Devotion in Motion: There’s just no room

31 Let all bitterness, wrath, anger, clamor, and evil speaking be put away from you, with all malice. Ephesians 4:31 ~ (NKJV)

By Bro. John L. Cash

As you might imagine, I’ve heard a lot of sermons and taken a lot of Bible classes in my life. Pastors are taught the Scriptures when they’re preparing to enter the ministry, and they continue to learn as a part of their daily remix (4)lives. But something I’ve noticed is that some of my most enduring lessons weren’t taught to me in a church service or a seminary class. Instead, somebody told me something profound while we were going about our ordinary lives.

Let me tell you a story. When I was 18 years old, I was a Bible college student at a very small Christian college. All of my professors preached revivals in addition to their teaching duties. Because every traveling preacher needs a song leader, I sometimes accompanied various professors to lead singing at their meetings. Often when I rode with these men of God, I learned as much during the car ride as I did from the sermon.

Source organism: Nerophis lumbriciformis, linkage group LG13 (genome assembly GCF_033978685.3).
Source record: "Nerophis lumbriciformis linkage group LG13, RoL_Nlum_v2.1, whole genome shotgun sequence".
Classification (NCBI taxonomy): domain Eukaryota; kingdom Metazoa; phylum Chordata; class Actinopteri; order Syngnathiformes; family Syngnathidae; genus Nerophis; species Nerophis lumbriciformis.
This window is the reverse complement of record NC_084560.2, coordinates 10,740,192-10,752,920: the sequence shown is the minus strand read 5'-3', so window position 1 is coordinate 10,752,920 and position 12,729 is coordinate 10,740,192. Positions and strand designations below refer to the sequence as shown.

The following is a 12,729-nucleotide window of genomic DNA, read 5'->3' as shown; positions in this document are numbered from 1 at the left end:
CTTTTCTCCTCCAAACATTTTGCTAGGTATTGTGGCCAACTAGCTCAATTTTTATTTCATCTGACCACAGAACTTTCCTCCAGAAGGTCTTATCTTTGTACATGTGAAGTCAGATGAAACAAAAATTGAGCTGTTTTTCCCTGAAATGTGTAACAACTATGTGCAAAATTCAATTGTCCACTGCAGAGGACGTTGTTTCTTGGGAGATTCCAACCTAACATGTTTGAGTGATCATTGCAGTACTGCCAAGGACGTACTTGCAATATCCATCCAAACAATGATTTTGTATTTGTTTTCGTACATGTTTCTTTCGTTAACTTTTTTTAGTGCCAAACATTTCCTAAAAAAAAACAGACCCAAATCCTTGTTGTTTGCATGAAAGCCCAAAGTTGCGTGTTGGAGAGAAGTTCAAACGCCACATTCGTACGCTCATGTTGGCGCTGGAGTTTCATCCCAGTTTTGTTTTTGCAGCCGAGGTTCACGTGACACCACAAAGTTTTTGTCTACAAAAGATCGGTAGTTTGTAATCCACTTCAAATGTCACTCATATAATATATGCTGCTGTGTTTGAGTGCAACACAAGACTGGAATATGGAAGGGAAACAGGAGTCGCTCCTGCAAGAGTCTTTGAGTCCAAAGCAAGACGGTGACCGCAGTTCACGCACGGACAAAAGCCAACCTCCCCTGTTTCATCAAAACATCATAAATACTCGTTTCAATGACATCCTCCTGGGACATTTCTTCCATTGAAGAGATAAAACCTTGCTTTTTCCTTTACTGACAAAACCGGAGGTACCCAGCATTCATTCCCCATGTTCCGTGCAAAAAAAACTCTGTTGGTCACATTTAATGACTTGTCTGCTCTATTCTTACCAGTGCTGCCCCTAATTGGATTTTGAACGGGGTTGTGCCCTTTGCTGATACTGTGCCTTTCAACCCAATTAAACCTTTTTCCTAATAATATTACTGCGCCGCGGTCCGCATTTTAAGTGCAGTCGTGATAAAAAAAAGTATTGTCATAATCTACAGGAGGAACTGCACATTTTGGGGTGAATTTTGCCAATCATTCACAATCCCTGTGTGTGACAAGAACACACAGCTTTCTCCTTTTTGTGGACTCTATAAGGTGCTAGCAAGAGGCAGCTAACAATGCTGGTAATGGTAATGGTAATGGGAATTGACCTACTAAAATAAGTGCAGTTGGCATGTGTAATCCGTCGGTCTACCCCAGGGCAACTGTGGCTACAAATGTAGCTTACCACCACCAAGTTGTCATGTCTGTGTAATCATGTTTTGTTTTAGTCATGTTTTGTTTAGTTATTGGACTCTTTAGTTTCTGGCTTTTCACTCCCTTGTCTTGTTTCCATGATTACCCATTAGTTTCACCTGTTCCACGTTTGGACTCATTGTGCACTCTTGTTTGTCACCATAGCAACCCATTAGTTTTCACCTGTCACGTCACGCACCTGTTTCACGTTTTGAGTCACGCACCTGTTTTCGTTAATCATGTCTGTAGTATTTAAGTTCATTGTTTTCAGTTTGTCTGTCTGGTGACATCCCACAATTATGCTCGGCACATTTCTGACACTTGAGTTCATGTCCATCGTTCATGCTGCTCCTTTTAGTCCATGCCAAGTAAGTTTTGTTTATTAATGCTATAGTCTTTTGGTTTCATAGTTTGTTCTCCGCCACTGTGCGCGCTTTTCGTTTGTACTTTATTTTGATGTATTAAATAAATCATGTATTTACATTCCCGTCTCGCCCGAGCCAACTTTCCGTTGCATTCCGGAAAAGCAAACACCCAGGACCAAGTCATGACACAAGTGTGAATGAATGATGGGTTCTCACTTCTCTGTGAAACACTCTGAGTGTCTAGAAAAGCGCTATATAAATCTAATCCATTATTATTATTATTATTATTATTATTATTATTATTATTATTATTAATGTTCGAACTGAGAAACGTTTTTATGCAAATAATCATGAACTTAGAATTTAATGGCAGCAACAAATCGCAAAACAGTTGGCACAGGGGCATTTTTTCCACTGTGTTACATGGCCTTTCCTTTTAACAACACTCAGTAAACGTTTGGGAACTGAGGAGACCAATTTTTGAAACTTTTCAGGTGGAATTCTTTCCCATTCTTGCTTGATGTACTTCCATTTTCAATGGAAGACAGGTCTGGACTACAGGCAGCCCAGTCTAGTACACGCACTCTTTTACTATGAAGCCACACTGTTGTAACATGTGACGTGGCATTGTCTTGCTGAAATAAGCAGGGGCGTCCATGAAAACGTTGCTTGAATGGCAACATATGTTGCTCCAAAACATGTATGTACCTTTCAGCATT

At the beginning of one such trip, the evangelist I was traveling with read his mail before we set out on our journey. Reading a letter from a businessman in our brotherhood, he turned his head and shut his eyes with a pained look on his face. He looked as if something had pierced his heart.

no room for meannessHe read aloud part of the letter, revealing the writer’s threatening words of anger and hate. He then said, “I wish I had not read this letter before we left for the meeting. John, never forget: ‘There is no room for meanness in the Christian life.’”

I’ve never forgotten those words: “There is no room for meanness in the Christian life.” Even though I don’t always succeed, I try to live by them because they are the truth. I think we’re all tempted to do things that are petty and to repay insult with insult when we’re angry. It’s then that we have to remember that, as Christians, we are called by our Saviour to live lives of love. For anything else, there just isn’t room.